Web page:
U.S. Markets closed

What does Aurizon Holdings Limited’s (ASX:AZJ) Balance Sheet Tell Us About Its Future?

Bryan Cramer

Small-cap and large-cap companies receive a lot of attention from investors, but mid-cap stocks like Aurizon Holdings Limited (ASX:AZJ), with a market cap of AU$8.9b, are often out of the spotlight. However, generally ignored mid-caps have historically delivered better risk-adjusted returns than the two other categories of stocks. Today we will look at AZJ’s financial liquidity and debt levels, which are strong indicators for whether the company can weather economic downturns or fund strategic acquisitions for future growth. Don’t forget that this is a general and concentrated examination of Aurizon Holdings’s financial health, so you should conduct further analysis into AZJ here.

View our latest analysis for Aurizon Holdings

Want to participate in a short research study? Help shape the future of investing tools and receive a $60 prize!

How does AZJ’s operating cash flow stack up against its debt?

AZJ’s debt level has been constant at around AU$3.5b over the previous year which accounts for long term debt. At this stable level of debt, AZJ currently has AU$35m remaining in cash and short-term investments for investing into the business. Moreover, AZJ has generated cash from operations of AU$1.3b during the same period of time, leading to an operating cash to total debt ratio of 36%, meaning that AZJ’s debt is appropriately covered by operating cash. This ratio can also be interpreted as a measure of efficiency as an alternative to return on assets. In AZJ’s case, it is able to generate 0.36x cash from its debt capital.

Can AZJ meet its short-term obligations with the cash in hand?

At the current liabilities level of AU$840m, it appears that the company arguably has a rather low level of current assets relative its obligations, with the current ratio last standing at 0.95x.

ASX:AZJ Historical Debt January 29th 19

Can AZJ service its debt comfortably?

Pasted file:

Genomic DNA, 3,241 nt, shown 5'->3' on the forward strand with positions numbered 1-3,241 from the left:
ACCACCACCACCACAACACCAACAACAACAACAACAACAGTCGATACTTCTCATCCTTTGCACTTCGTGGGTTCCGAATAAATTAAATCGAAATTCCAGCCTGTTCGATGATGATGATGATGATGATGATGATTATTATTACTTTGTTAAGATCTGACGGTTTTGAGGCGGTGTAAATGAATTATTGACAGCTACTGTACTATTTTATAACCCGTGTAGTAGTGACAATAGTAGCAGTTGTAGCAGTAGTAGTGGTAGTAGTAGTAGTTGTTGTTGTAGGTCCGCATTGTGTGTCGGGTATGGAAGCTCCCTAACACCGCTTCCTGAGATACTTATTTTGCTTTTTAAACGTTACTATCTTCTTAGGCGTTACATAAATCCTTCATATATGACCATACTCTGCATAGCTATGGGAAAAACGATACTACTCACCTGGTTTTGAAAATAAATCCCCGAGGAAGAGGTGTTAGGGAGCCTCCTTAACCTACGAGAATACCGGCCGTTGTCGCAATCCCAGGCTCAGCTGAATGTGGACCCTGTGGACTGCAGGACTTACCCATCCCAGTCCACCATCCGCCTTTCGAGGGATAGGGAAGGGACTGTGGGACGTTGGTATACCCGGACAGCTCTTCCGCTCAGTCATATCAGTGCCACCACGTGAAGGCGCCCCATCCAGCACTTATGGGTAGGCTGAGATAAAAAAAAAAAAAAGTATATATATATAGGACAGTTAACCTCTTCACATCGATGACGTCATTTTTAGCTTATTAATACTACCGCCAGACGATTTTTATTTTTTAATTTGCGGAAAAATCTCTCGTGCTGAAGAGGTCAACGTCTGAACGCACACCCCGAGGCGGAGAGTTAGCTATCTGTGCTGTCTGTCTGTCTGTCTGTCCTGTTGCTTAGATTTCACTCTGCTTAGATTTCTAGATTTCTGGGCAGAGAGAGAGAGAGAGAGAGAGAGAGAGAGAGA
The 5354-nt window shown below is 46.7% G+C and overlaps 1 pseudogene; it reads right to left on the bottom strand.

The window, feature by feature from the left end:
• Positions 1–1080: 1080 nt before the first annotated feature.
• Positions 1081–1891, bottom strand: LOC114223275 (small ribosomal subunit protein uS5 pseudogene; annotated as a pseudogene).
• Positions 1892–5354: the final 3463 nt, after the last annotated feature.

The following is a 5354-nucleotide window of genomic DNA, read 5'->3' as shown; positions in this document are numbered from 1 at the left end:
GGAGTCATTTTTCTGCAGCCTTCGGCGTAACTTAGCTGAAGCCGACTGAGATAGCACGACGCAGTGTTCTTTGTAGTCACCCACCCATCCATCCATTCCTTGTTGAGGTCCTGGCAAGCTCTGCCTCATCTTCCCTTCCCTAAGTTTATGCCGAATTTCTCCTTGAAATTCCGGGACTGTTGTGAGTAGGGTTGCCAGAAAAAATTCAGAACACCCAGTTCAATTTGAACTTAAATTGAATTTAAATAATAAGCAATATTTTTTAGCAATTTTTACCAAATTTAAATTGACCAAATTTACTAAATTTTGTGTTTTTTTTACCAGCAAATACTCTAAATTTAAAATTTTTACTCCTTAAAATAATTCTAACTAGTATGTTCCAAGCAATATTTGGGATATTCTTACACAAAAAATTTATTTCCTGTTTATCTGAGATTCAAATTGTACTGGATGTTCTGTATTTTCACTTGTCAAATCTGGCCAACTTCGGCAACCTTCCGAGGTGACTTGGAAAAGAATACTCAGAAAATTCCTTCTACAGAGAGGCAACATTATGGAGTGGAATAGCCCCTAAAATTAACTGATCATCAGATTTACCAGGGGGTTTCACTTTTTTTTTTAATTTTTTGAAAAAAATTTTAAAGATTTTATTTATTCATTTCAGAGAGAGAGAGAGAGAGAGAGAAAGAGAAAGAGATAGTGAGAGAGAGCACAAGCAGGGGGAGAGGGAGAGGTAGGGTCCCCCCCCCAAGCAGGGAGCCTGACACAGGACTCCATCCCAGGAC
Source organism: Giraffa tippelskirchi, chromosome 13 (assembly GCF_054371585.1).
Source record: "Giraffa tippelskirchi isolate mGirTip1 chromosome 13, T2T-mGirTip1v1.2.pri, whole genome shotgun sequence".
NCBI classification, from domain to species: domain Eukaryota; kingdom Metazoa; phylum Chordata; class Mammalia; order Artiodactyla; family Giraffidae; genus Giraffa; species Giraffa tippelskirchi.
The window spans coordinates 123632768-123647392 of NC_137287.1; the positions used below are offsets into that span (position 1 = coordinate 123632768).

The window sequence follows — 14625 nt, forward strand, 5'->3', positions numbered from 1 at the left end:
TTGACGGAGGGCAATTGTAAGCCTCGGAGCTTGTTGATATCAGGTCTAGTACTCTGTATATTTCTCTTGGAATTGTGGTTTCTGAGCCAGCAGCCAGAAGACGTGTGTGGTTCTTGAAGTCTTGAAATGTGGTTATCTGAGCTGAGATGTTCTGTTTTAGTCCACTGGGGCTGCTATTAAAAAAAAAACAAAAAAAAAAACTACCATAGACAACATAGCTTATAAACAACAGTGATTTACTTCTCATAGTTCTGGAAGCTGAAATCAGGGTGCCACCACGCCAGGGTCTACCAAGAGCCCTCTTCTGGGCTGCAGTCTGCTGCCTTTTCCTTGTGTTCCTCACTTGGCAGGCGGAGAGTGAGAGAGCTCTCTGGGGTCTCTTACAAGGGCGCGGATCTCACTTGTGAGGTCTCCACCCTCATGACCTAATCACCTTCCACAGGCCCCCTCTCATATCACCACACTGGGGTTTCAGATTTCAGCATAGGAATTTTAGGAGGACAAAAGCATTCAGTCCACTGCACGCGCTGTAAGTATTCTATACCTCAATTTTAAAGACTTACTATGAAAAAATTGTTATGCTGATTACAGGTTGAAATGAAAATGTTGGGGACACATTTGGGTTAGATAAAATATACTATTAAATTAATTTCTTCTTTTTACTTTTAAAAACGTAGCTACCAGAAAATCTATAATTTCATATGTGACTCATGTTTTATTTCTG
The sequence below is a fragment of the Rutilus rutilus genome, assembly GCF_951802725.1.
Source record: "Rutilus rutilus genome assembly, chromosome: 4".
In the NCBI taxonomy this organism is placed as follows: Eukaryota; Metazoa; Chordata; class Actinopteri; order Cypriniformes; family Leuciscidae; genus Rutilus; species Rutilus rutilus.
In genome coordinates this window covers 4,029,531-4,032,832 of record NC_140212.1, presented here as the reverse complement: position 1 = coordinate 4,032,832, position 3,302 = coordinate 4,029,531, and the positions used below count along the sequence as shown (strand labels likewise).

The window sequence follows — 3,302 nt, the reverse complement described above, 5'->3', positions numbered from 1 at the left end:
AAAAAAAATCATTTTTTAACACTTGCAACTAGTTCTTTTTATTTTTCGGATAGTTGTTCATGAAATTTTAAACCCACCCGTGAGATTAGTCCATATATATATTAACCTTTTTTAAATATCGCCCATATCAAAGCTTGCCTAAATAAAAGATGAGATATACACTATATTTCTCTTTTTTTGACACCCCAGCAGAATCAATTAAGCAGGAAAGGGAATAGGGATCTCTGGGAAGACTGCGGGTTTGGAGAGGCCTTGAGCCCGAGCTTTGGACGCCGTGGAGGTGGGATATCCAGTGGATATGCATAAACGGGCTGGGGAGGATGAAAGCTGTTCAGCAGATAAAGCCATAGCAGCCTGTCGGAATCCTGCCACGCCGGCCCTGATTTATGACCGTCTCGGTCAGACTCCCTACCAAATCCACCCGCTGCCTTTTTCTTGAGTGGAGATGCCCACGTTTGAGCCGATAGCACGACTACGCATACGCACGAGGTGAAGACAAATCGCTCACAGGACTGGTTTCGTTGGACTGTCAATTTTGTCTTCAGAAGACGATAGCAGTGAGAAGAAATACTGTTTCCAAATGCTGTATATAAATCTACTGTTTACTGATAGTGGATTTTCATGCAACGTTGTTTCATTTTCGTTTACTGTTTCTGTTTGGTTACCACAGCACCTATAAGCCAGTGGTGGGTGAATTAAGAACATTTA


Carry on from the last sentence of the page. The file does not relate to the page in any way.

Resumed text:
AZJ is a relatively highly levered company with a debt-to-equity of 74%. This is not unusual for mid-caps as debt tends to be a cheaper and faster source of funding for some businesses. No matter how high the company’s debt, if it can easily cover the interest payments, it’s considered to be efficient with its use of excess leverage. A company generating earnings after interest and tax at least three times its net interest payments is considered financially sound. In AZJ’s case, the ratio of 6.17x suggests that interest is appropriately covered, which means that lenders may be inclined to lend more money to the company, as it is seen as safe in terms of payback.

Next Steps:

Although AZJ’s debt level is towards the higher end of the spectrum, its cash flow coverage seems adequate to meet debt obligations which means its debt is being efficiently utilised. Though its lack of liquidity raises questions over current asset management practices for the mid-cap. I admit this is a fairly basic analysis for AZJ’s financial health. Other important fundamentals need to be considered alongside. You should continue to research Aurizon Holdings to get a more holistic view of the stock by looking at:

  1. Future Outlook: What are well-informed industry analysts predicting for AZJ’s future growth? Take a look at our free research report of analyst consensus for AZJ’s outlook.
  2. Valuation: What is AZJ worth today? Is the stock undervalued, even when its growth outlook is factored into its intrinsic value? The intrinsic value infographic in our free research report helps visualize whether AZJ is currently mispriced by the market.
  3. Other High-Performing Stocks: Are there other stocks that provide better prospects with proven track records? Explore our free list of these great stocks here.

To help readers see past the short term volatility of the financial market, we aim to bring you a long-term focused research analysis purely driven by fundamental data. Note that our analysis does not factor in the latest price-sensitive company announcements.

The author is an independent contributor and at the time of publication had no position in the stocks mentioned. For errors that warrant correction please contact the editor at editorial-team@simplywallst.com.